When designing a sun-drenched home in Playa Vista, California, Julia Newman of Julia Adele Designs had the opportunity to help her clients start anew while marrying contemporary and traditional styles.
“Although the space is not small, it was downsizing for the client,” Newman explains. “Their previous home was very large and traditional. The furniture reflected this, and therefore was too heavy and dark for the new modern space.”
Showcasing their large collection of antiques was a priority for the couple she was working with, Newman explains. “This was especially exciting, as I am an antique lover myself,” she adds. “It was important to me to highlight their collection without weighing down the light and contemporary feel of the space.”
The antiques also set the tone in terms of the hues Newman introduced into the home. “To keep the focus on the art and antiques, we kept the colors fairly neutral but used accent colors to bring attention to pieces on which we wanted to focus,” she explains.
The perfect backdrop to begin displaying some of their most special finds? The home’s entryway. “I was careful to choose statement pieces for this space,” Newman says. “I decided on a beautifully framed landscape painting and a stunning wood end table that picked up the rich colors in the painting. I continued to build spaces around the focal pieces to give the home a cohesive feel."
The living room was developed around the client’s remarkable antique rug, unusual for its kind, as it features such vibrant colors as bright pink, cranberry, and teal. She offset this colorful piece with a neutral sofa in an easy-to-clean chenille.
“The built-in was the opportunity to showcase the clients’ personalities and collections,” Newman shares. “Specifically, it highlights their Lalique pieces and colored glass Galle collection."
Because her clients only brought with them their artwork, rugs, and antique décor, Newman was able to source a number of pieces of her own. One of her favorites? The Calligaris dining table. “I love how it looks like the top is floating on the legs, giving it an incredible lightness,” she reflects.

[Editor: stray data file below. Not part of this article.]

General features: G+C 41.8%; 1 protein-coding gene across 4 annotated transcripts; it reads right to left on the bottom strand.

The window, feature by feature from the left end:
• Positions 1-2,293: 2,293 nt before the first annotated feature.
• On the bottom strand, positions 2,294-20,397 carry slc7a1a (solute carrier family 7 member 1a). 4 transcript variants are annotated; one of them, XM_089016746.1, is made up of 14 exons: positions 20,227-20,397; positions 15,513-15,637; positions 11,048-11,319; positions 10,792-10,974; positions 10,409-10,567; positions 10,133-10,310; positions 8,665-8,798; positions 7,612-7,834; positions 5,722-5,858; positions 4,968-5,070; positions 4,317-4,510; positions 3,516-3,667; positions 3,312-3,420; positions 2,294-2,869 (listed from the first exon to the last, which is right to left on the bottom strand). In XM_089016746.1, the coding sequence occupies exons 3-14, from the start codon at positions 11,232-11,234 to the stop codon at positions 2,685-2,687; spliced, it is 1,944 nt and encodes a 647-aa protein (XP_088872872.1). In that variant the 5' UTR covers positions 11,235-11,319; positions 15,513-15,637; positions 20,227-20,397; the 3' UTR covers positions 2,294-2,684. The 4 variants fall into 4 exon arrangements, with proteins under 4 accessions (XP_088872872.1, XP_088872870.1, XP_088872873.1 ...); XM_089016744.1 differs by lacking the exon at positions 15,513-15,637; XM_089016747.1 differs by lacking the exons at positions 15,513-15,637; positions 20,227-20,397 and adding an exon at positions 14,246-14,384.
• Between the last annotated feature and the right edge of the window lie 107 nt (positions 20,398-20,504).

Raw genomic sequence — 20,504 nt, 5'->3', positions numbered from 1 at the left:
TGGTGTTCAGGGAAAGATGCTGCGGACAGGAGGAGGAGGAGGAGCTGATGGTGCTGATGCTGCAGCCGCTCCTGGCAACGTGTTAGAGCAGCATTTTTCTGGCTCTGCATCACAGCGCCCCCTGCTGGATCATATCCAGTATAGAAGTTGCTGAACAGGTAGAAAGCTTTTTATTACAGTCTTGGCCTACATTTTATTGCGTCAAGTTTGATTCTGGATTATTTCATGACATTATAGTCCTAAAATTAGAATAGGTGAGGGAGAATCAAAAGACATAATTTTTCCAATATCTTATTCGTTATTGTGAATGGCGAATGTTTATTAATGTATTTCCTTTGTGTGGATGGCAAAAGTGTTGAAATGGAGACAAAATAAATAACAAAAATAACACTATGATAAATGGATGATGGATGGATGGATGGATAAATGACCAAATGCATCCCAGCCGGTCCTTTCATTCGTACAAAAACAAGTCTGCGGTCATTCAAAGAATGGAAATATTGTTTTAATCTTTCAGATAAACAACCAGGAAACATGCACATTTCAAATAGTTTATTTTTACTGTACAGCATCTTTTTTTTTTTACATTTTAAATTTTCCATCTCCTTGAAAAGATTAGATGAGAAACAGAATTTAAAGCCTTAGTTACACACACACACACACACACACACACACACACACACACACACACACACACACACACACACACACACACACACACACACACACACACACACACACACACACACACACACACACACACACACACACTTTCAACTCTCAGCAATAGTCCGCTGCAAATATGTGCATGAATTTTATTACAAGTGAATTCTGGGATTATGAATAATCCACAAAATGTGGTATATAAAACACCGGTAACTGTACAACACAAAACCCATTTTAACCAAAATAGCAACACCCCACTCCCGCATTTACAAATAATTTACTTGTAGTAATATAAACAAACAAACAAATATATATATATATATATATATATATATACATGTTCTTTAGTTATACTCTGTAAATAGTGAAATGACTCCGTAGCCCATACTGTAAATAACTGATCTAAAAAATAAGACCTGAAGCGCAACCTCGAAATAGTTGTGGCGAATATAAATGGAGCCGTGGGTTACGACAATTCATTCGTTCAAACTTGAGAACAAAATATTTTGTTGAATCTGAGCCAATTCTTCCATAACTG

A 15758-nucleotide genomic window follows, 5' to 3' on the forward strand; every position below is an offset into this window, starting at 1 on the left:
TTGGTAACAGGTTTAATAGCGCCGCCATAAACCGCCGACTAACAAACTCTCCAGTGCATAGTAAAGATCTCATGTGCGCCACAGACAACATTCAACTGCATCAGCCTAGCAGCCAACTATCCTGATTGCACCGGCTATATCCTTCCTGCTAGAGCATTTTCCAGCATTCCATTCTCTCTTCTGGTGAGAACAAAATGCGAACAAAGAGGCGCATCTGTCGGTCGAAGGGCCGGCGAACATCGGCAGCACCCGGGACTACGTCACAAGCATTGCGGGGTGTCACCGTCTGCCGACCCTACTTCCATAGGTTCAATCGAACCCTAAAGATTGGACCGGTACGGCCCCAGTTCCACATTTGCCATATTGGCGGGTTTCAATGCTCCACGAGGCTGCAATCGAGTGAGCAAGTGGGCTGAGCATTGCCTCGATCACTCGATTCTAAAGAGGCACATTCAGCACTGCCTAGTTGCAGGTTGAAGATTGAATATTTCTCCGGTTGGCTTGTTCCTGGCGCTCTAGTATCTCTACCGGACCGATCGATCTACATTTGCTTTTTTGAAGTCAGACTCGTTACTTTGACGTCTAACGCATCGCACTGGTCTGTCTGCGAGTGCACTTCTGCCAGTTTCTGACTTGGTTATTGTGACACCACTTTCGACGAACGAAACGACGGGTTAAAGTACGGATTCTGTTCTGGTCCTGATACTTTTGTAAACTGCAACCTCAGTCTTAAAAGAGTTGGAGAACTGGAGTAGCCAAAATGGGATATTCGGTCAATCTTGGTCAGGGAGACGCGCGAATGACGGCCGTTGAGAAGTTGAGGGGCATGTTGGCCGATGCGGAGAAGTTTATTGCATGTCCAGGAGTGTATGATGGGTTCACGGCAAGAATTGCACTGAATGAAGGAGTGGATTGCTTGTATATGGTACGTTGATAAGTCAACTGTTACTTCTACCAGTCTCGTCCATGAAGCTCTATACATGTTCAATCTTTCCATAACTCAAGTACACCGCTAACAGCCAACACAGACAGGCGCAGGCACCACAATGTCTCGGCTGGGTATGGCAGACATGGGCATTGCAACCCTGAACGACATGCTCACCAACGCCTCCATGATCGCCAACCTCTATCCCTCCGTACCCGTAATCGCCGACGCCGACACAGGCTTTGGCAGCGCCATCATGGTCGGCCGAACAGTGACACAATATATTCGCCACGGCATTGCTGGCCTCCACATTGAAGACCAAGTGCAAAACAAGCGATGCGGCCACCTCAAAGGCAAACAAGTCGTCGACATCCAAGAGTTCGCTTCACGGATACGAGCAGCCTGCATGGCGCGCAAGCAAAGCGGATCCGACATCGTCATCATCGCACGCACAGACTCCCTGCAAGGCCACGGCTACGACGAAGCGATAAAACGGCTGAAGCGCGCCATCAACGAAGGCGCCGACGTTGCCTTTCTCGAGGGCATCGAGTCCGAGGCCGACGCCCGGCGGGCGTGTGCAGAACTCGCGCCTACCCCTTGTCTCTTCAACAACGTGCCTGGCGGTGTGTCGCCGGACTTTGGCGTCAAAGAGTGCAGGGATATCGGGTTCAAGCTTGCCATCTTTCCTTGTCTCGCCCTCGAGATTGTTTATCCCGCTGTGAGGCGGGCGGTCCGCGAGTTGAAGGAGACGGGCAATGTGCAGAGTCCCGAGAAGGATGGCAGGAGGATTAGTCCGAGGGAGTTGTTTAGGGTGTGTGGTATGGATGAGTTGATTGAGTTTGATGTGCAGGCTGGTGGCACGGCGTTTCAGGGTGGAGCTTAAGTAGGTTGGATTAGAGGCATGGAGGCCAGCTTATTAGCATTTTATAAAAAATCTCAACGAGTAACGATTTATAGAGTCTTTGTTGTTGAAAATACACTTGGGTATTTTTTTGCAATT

The dining room itself overlooks a park square, and Newman appreciates how the table complements the view. “While it gives the look of marble, it is actually much more user friendly and is ceramic with tempered glass, which subtly reflects the trees outside,” she adds.
The room’s light fixture, a past piece from Hubbardton Forge, “really reflects the approach I took with the whole home,” Newman shares. “It is clean, simple, but with great details. This light fixture was handmade to order in Vermont and embodies a long tradition of expert craftsmanship.”
In the bar area, the mirror was the star of the show. “I fell in love with it, and it needed to have its own dedicated space,” Newman says. “The mirror reflected the transition into a modern, lighter lifestyle. It was placed carefully to enhance the art pieces in the living room, all of which have gold frames like that of the mirror.”
In the kitchen, Newman skillfully selected pieces that pay a nod to other rooms in the home. “The blue velvet stools mirror the living room accent pillows, the marble backsplash ties into the marble look top of the dining table, and the pendant lights complement the dining room light,” she notes. “When working with open floor plans, it is important that the spaces flow.”
Newman designed the primary bedroom around an antique rug. “I tried to ensure that none of the other pieces were too heavy or distracting to let the rug stand out,” she shares. “However, there are thoughtful details throughout the space, including a solid walnut wood frame of the bed, a marble handled nightstand, and reframed multi-generational family profile photos.”
The home feels functional, comfortable, and completely personal. Everything feels like it has meaning.
Though merging antique and contemporary finds required careful thought and planning, Newman was extremely successful at creating a space that reflects her clients’ passions while meeting their day-to-day needs.
“My clients say that their art collection and antiques are more appreciated and look better in this space than they did in their traditional home, in large part because the design of the home was meant to draw attention to these pieces,” she says. “They also say that the home feels functional, comfortable, and completely personal. Everything feels like it has meaning.”